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Ghostplace in the Workplace

As a business owner, I will not pretend to be cool, I had no idea what ghosting was until a few months ago when my team lead sat me down to explain the concept. Ghosting is when a person stops responding to your emails, calls, text, and just disappears. Typically it happens in a relationship or friendship. However, the challenge that we are having is people are starting to ghost employers. I had never experience it until recently. Every year, we recruit 5-10 facilitators/interns to work on school based programs. We recruit Masters and Ph.D. candidates in the psychology field. It is an amazing opportunity for grad students to gain experience with group processing.

The challenge we are having lately is we are getting ghosted by candidates. They show interest, conduct an interview, and then stop replying to emails or calls. This does a little more than cast them in a bad light. I really think that we need to sit down and have a real chat about how this is unprofessional and can damage a candidate’s reputation. For example, say a candidates is applying for a job at Bulldog Solution and attends the same University where I teach a few classes every semester. There is a high probability that I might have them through the course of their education. They don’t realize it, but they might be tarnishing their reputation before they even make a first impression. This holds even more weight when a former or prospective employer has a well-established network of professional connections, which may prove detrimental to the “ghoster’s” career by limiting their future opportunities and relationships.


Here are some tips to avoid ghosting current or future employers:

  • Respond to your email. Be honest, professional, and write: Thank you for your time and consideration. At this time, I can’t commit to this job or opportunity. You could also write: Thank you for your time, I have accepted another position. Plain and simple. Keep it clear, honest, and polite.
  • Get clear expectations of your role, project, or work duties. By knowing what is expected of you, you can better prepare and know the best way to respond to a situation. The more you know about how to act and communicate the less overwhelming it is when you are in over your head.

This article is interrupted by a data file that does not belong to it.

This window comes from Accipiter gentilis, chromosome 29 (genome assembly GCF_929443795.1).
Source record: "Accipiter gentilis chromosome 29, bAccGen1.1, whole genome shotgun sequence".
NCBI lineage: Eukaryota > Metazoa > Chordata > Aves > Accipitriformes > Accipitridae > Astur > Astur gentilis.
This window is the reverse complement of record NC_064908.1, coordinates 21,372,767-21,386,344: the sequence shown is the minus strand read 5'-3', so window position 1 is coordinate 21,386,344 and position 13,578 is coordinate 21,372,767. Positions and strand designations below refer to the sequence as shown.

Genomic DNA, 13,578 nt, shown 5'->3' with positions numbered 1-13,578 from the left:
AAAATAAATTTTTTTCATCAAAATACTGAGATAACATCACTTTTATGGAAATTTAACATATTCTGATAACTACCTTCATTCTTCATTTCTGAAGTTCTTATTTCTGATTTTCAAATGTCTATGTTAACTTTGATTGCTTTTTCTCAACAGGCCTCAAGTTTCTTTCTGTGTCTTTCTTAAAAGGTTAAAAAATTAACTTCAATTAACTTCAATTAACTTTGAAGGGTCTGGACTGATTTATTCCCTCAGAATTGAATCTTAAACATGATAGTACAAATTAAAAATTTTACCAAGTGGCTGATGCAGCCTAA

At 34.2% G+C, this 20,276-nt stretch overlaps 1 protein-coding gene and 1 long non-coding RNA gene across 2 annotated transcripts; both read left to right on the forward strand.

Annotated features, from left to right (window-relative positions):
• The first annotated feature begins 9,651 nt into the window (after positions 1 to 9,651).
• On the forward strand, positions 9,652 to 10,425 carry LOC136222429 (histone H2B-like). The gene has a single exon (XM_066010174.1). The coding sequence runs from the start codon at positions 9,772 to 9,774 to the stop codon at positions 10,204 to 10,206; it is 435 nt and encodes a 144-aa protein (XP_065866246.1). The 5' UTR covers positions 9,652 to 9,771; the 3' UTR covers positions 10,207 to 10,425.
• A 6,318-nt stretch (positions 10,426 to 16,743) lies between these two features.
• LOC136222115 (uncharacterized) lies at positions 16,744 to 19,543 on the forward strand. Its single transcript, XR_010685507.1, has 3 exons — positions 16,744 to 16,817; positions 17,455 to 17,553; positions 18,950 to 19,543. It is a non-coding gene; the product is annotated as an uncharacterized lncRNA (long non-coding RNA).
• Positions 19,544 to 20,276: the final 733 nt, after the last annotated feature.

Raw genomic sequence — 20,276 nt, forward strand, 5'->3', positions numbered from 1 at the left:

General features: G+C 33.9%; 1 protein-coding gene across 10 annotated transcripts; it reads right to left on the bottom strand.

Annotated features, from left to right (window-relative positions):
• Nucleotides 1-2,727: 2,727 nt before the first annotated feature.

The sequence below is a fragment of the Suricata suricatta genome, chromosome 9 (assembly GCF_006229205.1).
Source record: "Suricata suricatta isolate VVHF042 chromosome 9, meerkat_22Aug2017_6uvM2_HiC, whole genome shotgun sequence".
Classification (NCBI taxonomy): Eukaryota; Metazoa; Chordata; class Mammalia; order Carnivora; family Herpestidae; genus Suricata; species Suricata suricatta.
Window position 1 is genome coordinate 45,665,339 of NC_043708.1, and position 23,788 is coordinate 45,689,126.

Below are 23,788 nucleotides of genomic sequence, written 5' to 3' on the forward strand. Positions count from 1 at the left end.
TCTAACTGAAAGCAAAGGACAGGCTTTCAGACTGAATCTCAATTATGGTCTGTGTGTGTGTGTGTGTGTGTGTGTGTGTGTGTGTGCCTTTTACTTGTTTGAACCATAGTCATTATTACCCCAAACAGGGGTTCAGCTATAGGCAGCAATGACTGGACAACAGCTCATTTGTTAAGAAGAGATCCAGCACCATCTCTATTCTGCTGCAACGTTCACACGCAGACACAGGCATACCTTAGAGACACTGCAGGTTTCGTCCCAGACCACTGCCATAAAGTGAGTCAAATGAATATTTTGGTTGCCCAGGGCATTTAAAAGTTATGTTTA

• Ask for help. Reach out to a mentor, old professor, friend, or colleague and ask for help with the situation. I had an incident with a staff. They got overwhelmed by a group, and instead of sharing this with me, they ignored my emails and texts. I had to get them on the phone to talk it through. By ghosting me, it cost them money, and future opportunities.


For employers here are some tips to avoid being ghosted:

  • Be clear on your company’s communication policies. For Peagram Consulting and Bulldog Solution, we have strict policies for our response rate. If you get a text from a team lead or myself, you have 24 hours to respond. If you get an email you have 48 hours to respond. We use text for emergencies or last minute program stuff. So, we need staff to respond.
  • Explain the importance of communication. We share that this might be a stepping stone to their careers, and they want to build bridges versus burning them. I explain that ghosting can have a negative impact of future positions, as they need to get references or letters of recommendations.
  • Call out the behavior and find a solution to open the lines of communications. Find out the why and what is causing the behaviors. Work with your employee to establish expectations to respond. I had a client, their employee would not commit to the review meeting. They did not respond to texts, emails, or phone calls. Sadly, it cost them a promotion and it cost my client time and energy.
Ghosting is unprofessional and we as business leaders need to put our foot down and address the behaviors. Often new hires might not fully comprehend the impact of their actions, so let’s teach them and establish ground rules to build our people.

For more information on communication strategies or team building. Please email me at kortney@peagramconsulting.com

Until Next Time,
Kortney Peagram, Ph.D.
Owner and Founder Peagram Consulting

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